Biodefense Threat Analysis & Communications Center
Pandemic Influenza: Contingency Planning Discussion
Contact: Stephen M. Apatow,
Research and Development, Humanitarian University
Medicine and Law.
following topic has been opened for discussion with the IVPHC Working Group.
|ProMED: 24 January 2007, Archive 20070124.0323
| December 19, 2006 | vol. 103 | no. 51 | 19368-19373
the global spread of H5N1 avian influenza A: *Consortium for
Conservation Medicine, New York, NY 10001; Royal Society for the
Protection of Birds, Sandy,
Bedfordshire SG19 2DL, United Kingdom; and National Museum of Natural
and Smithsonian Migratory Bird Center, National Zoological Park,
Institution, Washington, DC 20008
The spread of highly pathogenic H5N1 avian influenza into Asia, Europe,
and Africa has resulted in enormous impacts on the poultry industry and
presents an important threat to human health. The pathways by which the
and will spread between countries
have been debated extensively, but have yet to be analyzed
comprehensively and quantitatively. We integrated data on phylogenetic
virus isolates, migratory bird movements, and trade in poultry and wild
birds to determine the
pathway for 52 individual introduction events into countries and
predict future spread. We show that 9 of 21 of H5N1 introductions to
countries in Asia were most likely through poultry, and 3 of 21 were
most likely through migrating birds. In contrast, spread to most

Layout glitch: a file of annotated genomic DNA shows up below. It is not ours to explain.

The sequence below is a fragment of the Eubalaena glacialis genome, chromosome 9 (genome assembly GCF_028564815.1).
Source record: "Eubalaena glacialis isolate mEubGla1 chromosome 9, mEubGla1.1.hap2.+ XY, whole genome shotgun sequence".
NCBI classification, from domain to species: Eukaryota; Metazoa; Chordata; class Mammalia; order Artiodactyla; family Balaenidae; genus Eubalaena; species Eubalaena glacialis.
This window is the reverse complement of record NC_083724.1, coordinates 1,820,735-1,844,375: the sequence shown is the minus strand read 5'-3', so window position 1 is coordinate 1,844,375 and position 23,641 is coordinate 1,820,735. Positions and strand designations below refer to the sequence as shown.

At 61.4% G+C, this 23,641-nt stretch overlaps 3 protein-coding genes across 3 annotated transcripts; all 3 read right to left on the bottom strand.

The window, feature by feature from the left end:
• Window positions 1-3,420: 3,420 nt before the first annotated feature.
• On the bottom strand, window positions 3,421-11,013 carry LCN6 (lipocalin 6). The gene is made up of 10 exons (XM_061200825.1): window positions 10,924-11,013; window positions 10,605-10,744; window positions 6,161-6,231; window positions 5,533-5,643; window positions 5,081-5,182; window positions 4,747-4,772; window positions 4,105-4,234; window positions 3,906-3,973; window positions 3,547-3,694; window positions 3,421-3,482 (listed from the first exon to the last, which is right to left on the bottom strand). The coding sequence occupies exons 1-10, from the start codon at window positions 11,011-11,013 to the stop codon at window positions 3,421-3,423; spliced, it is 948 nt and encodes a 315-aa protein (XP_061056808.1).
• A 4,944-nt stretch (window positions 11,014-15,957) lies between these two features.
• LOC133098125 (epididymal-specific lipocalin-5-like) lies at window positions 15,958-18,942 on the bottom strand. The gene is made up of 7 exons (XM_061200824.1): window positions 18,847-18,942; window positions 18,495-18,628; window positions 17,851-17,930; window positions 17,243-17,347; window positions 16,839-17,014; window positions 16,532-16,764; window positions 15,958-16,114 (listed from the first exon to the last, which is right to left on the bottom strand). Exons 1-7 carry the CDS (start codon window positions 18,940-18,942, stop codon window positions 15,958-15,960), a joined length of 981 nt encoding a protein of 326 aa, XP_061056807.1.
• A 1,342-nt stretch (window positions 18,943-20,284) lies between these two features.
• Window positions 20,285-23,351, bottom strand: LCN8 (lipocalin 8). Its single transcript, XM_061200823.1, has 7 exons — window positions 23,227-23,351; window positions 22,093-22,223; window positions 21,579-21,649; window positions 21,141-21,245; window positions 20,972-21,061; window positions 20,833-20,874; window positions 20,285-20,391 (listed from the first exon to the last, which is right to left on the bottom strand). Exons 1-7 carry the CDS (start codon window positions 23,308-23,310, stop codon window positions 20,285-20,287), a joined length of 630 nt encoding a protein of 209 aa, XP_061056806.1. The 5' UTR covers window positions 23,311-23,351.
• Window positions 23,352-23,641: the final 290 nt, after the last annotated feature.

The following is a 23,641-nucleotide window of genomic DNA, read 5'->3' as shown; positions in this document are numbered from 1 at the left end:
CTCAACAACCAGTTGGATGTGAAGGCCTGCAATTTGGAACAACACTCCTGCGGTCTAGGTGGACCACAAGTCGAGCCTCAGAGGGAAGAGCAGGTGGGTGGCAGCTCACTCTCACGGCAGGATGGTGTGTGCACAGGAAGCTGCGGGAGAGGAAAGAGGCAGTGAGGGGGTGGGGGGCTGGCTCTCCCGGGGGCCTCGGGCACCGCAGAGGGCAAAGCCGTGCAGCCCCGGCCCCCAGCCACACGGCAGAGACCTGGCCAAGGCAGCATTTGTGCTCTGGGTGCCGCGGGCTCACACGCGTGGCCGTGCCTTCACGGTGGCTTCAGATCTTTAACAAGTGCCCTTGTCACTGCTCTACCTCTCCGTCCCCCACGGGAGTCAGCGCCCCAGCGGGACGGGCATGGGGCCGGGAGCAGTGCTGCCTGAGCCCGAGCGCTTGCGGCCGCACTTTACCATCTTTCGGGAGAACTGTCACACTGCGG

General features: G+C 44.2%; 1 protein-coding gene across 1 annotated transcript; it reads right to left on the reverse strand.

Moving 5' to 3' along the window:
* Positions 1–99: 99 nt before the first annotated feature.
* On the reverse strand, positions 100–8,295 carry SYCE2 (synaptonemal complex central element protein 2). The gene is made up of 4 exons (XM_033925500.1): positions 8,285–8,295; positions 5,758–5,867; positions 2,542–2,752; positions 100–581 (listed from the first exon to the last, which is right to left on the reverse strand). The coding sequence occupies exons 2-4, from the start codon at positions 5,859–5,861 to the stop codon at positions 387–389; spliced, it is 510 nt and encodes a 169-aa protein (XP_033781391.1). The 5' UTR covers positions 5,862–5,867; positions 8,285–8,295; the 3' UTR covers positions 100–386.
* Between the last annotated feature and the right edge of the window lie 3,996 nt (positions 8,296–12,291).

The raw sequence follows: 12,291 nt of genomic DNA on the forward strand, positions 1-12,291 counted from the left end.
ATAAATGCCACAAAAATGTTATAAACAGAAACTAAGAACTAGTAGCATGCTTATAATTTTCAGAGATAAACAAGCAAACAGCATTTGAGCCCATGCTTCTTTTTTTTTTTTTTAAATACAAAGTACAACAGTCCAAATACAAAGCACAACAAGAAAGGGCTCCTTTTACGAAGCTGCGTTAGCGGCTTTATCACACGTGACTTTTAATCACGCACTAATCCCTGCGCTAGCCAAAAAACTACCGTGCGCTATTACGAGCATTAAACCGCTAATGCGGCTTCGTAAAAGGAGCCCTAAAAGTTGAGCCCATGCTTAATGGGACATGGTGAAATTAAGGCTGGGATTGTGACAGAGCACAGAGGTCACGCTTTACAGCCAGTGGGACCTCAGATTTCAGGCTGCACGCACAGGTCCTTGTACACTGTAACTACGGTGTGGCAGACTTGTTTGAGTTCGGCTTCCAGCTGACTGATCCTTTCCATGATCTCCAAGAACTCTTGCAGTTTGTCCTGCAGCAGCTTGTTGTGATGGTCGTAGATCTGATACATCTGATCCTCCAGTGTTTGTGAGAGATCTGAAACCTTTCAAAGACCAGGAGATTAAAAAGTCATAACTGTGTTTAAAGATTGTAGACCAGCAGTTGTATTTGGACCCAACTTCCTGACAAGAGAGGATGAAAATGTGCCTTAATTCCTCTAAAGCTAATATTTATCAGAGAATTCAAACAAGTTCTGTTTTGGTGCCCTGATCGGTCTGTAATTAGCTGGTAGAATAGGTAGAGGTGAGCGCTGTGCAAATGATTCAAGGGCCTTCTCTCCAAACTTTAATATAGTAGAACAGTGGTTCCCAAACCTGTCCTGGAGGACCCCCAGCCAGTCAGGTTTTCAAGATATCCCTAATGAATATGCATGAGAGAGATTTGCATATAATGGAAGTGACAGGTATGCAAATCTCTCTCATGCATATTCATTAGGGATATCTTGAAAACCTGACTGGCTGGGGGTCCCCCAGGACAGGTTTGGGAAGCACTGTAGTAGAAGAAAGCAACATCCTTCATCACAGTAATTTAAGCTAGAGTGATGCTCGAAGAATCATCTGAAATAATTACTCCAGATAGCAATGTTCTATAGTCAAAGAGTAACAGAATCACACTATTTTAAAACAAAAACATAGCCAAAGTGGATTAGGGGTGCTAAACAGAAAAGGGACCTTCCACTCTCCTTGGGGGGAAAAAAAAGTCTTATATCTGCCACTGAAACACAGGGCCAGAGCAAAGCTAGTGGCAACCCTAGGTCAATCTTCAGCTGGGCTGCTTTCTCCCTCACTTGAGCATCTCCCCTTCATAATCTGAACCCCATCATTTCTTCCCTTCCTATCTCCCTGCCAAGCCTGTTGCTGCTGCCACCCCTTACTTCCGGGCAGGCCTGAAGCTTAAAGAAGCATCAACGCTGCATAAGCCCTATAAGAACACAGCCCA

(20/23) countries in Europe was most likely through migratory birds.
Spread in Africa was likely partly by poultry (2/8 introductions) and
migrating birds (3/8). Our analyses predict that H5N1 is more likely to
introduced into the Western Hemisphere through infected poultry and
the mainland United States by subsequent movement of migrating birds
neighboring countries, rather than from eastern Siberia. These results
the potential synergism between trade and wild animal movement in the
emergence and pandemic spread of pathogens and demonstrate the value of
models for disease control.
- Avian influenza, human (140): atypical infections:
CDC, NEJM references indicate that atypical infections (encephalitis,
diarrheal, gastrointestinal illness) are a serious concern associated
with outbreaks of avian influenza A subtype H5N1 worldwide. -- ProMED,
5 September 2006.
- Co-Infection Influenza A - Methicillin Resistant
Staphylococcus Aureus (MRSA): MRSA, endemic in many hospitals, one
of the leading causes of nosocomial pneumonia and surgical site
infection and the second leading cause of nosocomial blood stream
infections. Prevention Methods for Airborne transmission of
- Influenza A/MRSA/Toxic Shock Syndrome (TSS):
Discussion papers, related information.
- CBN Report: Antibiotics to Treat Pneumonia: An
Overlooked Essential Element of Pandemic Preparedness: Clinicians Biosecurity Network,
Center for Biosecurity, 1 September 2006.
- International Health Regulations (Revisions
Approved): ProMED 22 May 2005. See also:
new International Health Regulations, Agreement must be
reached to protect the global village from pandemic
BMJ 2005;330:321-322 (12 February),
Pandemic Flu: We Are Not Prepared: "Pandemic flu
an enemy that we know will return. Indeed, of the 12 disaster scenarios